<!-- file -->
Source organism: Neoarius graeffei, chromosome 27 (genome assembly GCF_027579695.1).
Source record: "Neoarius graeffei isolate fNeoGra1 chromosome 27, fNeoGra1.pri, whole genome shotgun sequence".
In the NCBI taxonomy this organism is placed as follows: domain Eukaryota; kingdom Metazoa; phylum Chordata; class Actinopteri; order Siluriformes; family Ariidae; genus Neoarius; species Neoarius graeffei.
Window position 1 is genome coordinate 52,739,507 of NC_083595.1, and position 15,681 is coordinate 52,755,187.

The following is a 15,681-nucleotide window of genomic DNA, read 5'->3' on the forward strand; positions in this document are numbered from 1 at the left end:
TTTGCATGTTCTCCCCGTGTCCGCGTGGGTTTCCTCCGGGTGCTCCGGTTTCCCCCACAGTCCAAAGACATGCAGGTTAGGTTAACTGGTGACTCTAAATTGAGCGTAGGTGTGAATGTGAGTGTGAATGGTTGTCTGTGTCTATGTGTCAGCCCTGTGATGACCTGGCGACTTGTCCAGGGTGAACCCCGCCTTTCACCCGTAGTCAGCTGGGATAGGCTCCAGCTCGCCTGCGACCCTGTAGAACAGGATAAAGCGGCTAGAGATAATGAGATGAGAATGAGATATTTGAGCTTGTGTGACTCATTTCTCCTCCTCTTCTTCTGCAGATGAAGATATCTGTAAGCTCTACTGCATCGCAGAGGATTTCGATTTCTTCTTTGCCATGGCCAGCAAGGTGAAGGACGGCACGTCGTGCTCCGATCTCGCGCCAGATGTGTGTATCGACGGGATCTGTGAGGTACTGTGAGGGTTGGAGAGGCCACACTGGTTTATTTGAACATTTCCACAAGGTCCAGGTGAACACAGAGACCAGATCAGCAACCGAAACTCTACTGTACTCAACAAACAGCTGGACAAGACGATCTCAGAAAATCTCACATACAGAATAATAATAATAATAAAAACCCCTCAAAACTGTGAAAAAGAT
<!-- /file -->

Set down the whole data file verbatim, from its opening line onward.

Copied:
Source organism: Neoarius graeffei, chromosome 27 (genome assembly GCF_027579695.1).
Source record: "Neoarius graeffei isolate fNeoGra1 chromosome 27, fNeoGra1.pri, whole genome shotgun sequence".
In the NCBI taxonomy this organism is placed as follows: domain Eukaryota; kingdom Metazoa; phylum Chordata; class Actinopteri; order Siluriformes; family Ariidae; genus Neoarius; species Neoarius graeffei.
Window position 1 is genome coordinate 52,739,507 of NC_083595.1, and position 15,681 is coordinate 52,755,187.

The following is a 15,681-nucleotide window of genomic DNA, read 5'->3' on the forward strand; positions in this document are numbered from 1 at the left end:
TTTGCATGTTCTCCCCGTGTCCGCGTGGGTTTCCTCCGGGTGCTCCGGTTTCCCCCACAGTCCAAAGACATGCAGGTTAGGTTAACTGGTGACTCTAAATTGAGCGTAGGTGTGAATGTGAGTGTGAATGGTTGTCTGTGTCTATGTGTCAGCCCTGTGATGACCTGGCGACTTGTCCAGGGTGAACCCCGCCTTTCACCCGTAGTCAGCTGGGATAGGCTCCAGCTCGCCTGCGACCCTGTAGAACAGGATAAAGCGGCTAGAGATAATGAGATGAGAATGAGATATTTGAGCTTGTGTGACTCATTTCTCCTCCTCTTCTTCTGCAGATGAAGATATCTGTAAGCTCTACTGCATCGCAGAGGATTTCGATTTCTTCTTTGCCATGGCCAGCAAGGTGAAGGACGGCACGTCGTGCTCCGATCTCGCGCCAGATGTGTGTATCGACGGGATCTGTGAGGTACTGTGAGGGTTGGAGAGGCCACACTGGTTTATTTGAACATTTCCACAAGGTCCAGGTGAACACAGAGACCAGATCAGCAACCGAAACTCTACTGTACTCAACAAACAGCTGGACAAGACGATCTCAGAAAATCTCACATACAGAATAATAATAATAATAAAAACCCCTCAAAACTGTGAAAAAGAT